Practicing Good Horsemanship – Staying Connected – The Advantages of Not Tying a Horse For Saddling

Tying a horse for saddling is a commonly practiced convenience. With the horse tied, your hands are free. Your trips in and out of the tack room (or trailer) for gear are easier to make. And you spend less effort keeping track of the horse. There are occasions, however, when holding the lead rope–instead of tying it–offers advantages.

With the young horse – By “staying connected” through the lead rope, your major means of communicating with the horse is maintained. This can be especially important to a young horse still new to the saddling routine.

With the lead rope in your hand, the back and forth exchange of information between you and the horse can continue. In this way, you are better able to “support” the horse should he become concerned, troubled, or startled. You can easily direct his attention back to you or allow him to move his feet to defuse his angst, should he show the need. By providing this support, you help the horse become more confident, comfortable, and secure in your relationship.

With the fidgety horse – Having hold of the lead rope allows you to better address the habits of a fidgety horse. For example, you are able to work on having him remain “centered,” head and neck aligned about wither height, feet still. If he moves a foot without being asked, through the lead rope you direct him to move that foot back to where it was. If he looks off, you use the lead rope to bring his head and neck back in align with his body. If he paws, you direct him to put weight on the pawing foot–which ever foot that may be at any given time.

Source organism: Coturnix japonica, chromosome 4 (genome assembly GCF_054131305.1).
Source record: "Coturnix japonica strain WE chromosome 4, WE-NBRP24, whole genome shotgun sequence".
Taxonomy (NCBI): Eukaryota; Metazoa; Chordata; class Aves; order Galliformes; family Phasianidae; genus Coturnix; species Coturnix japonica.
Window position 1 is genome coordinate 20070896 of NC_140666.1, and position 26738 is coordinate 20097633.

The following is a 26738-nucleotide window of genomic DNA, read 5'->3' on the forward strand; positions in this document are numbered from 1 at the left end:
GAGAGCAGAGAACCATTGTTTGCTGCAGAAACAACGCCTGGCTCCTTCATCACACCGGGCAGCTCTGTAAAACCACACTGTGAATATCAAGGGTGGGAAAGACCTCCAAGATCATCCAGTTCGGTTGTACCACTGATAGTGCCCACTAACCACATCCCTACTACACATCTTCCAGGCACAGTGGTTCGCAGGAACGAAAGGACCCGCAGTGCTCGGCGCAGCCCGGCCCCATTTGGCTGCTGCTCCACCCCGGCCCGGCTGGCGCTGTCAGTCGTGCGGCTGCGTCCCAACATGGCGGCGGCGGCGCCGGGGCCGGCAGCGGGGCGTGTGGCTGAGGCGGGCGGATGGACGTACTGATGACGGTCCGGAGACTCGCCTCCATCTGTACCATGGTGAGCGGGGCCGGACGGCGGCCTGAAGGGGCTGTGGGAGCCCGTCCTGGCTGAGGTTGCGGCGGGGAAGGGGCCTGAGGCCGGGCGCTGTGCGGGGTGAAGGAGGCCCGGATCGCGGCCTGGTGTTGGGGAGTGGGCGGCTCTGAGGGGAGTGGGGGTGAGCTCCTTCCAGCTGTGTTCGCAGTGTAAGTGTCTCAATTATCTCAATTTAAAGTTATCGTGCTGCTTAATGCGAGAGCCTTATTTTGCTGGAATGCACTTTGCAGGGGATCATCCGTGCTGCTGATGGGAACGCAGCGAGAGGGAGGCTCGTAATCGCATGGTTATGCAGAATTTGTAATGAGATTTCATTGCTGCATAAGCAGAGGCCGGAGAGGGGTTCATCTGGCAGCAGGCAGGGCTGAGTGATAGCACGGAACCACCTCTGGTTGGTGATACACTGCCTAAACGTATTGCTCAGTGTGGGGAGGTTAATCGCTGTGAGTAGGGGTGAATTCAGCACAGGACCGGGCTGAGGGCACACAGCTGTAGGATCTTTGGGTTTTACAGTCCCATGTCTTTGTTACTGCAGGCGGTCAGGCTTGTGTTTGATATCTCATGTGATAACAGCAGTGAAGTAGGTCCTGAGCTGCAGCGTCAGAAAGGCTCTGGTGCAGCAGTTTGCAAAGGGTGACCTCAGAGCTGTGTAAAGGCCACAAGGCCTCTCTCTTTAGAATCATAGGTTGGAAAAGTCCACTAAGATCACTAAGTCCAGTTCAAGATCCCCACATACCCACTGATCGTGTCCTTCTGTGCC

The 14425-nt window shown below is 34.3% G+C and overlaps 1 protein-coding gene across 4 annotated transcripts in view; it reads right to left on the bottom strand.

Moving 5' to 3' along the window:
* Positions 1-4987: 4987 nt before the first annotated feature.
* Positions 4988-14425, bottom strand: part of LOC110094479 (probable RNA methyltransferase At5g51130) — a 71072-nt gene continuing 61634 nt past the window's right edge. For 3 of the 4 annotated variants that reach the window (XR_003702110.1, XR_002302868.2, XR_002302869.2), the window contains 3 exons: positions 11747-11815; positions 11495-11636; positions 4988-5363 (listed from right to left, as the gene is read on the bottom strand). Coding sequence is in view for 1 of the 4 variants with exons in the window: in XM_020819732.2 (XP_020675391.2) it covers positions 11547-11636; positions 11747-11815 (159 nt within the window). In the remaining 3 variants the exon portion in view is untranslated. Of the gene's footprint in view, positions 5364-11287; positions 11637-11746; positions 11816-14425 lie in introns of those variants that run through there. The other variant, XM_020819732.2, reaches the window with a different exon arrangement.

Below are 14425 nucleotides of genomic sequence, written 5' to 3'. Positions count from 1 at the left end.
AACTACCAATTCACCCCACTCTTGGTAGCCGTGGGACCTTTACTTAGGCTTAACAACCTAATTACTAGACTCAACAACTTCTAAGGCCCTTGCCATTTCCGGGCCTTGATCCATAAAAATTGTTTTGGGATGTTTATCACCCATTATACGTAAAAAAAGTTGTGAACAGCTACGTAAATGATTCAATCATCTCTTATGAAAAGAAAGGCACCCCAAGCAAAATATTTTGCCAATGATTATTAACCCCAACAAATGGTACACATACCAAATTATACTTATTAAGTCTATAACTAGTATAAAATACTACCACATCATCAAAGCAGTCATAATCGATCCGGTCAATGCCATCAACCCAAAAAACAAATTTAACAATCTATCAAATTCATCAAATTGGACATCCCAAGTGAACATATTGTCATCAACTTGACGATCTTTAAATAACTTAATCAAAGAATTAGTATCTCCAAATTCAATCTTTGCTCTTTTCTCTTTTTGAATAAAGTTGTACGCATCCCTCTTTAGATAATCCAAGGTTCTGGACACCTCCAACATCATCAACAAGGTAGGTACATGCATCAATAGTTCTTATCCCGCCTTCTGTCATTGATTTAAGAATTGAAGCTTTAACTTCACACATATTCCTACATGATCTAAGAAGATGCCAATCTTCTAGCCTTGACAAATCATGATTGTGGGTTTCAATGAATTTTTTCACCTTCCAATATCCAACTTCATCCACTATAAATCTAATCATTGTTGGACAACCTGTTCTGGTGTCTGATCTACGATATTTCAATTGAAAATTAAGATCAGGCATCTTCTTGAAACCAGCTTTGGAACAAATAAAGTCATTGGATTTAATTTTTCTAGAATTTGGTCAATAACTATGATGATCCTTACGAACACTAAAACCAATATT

Yes, a fidgety horse will keep you busy fixing at first. But through the lead rope, you are able to address his movements and provide structure. Think of the time spent as an investment in helping him learn to stand centered, content, and quiet later on when tied.

To test your skills – You can use holding the lead while saddling as an opportunity to test you and your horse’s communication skills. As you go about getting equipment out of your tack room or trailer, the horse must keep track of you as well as wait on you. When you step inside, he must move forward to stay close. While you are gathering your gear, he must wait. When you emerge with your hands full, he must step back out of the way.

In other words, the horse needs to “feel” of you through the lead–and respond accordingly. Saddling is simply another opportunity for you to test and polish your communication skills as you strengthen your relationship.



Source by Diane Longanecker

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